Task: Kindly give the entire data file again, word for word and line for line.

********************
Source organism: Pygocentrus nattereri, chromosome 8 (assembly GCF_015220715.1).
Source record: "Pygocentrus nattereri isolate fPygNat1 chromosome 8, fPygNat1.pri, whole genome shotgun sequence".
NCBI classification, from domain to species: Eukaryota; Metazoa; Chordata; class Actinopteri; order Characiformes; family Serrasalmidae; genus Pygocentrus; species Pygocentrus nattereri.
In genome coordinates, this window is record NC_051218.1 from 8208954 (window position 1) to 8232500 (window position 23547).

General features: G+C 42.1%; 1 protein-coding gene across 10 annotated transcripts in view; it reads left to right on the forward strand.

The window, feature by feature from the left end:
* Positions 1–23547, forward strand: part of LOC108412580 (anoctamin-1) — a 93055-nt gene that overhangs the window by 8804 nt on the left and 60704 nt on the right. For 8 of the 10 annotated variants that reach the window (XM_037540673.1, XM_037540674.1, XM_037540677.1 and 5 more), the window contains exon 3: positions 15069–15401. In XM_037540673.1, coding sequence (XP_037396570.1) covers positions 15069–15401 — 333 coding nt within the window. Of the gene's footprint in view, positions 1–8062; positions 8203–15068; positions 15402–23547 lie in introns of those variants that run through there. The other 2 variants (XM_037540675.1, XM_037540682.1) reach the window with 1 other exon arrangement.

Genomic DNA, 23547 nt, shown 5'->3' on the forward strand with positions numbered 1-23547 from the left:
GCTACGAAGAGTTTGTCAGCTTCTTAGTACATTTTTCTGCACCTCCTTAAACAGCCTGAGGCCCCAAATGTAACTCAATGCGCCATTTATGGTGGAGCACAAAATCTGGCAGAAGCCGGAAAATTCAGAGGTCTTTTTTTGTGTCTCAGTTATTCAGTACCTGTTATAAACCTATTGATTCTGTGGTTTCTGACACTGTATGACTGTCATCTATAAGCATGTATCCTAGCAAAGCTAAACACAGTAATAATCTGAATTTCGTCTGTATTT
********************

Source organism: Pygocentrus nattereri, chromosome 8 (assembly GCF_015220715.1).
Source record: "Pygocentrus nattereri isolate fPygNat1 chromosome 8, fPygNat1.pri, whole genome shotgun sequence".
NCBI classification, from domain to species: Eukaryota; Metazoa; Chordata; class Actinopteri; order Characiformes; family Serrasalmidae; genus Pygocentrus; species Pygocentrus nattereri.
In genome coordinates, this window is record NC_051218.1 from 8208954 (window position 1) to 8232500 (window position 23547).

General features: G+C 42.1%; 1 protein-coding gene across 10 annotated transcripts in view; it reads left to right on the forward strand.

The window, feature by feature from the left end:
* Positions 1–23547, forward strand: part of LOC108412580 (anoctamin-1) — a 93055-nt gene that overhangs the window by 8804 nt on the left and 60704 nt on the right. For 8 of the 10 annotated variants that reach the window (XM_037540673.1, XM_037540674.1, XM_037540677.1 and 5 more), the window contains exon 3: positions 15069–15401. In XM_037540673.1, coding sequence (XP_037396570.1) covers positions 15069–15401 — 333 coding nt within the window. Of the gene's footprint in view, positions 1–8062; positions 8203–15068; positions 15402–23547 lie in introns of those variants that run through there. The other 2 variants (XM_037540675.1, XM_037540682.1) reach the window with 1 other exon arrangement.

Genomic DNA, 23547 nt, shown 5'->3' on the forward strand with positions numbered 1-23547 from the left:
GCTACGAAGAGTTTGTCAGCTTCTTAGTACATTTTTCTGCACCTCCTTAAACAGCCTGAGGCCCCAAATGTAACTCAATGCGCCATTTATGGTGGAGCACAAAATCTGGCAGAAGCCGGAAAATTCAGAGGTCTTTTTTTGTGTCTCAGTTATTCAGTACCTGTTATAAACCTATTGATTCTGTGGTTTCTGACACTGTATGACTGTCATCTATAAGCATGTATCCTAGCAAAGCTAAACACAGTAATAATCTGAATTTCGTCTGTATTT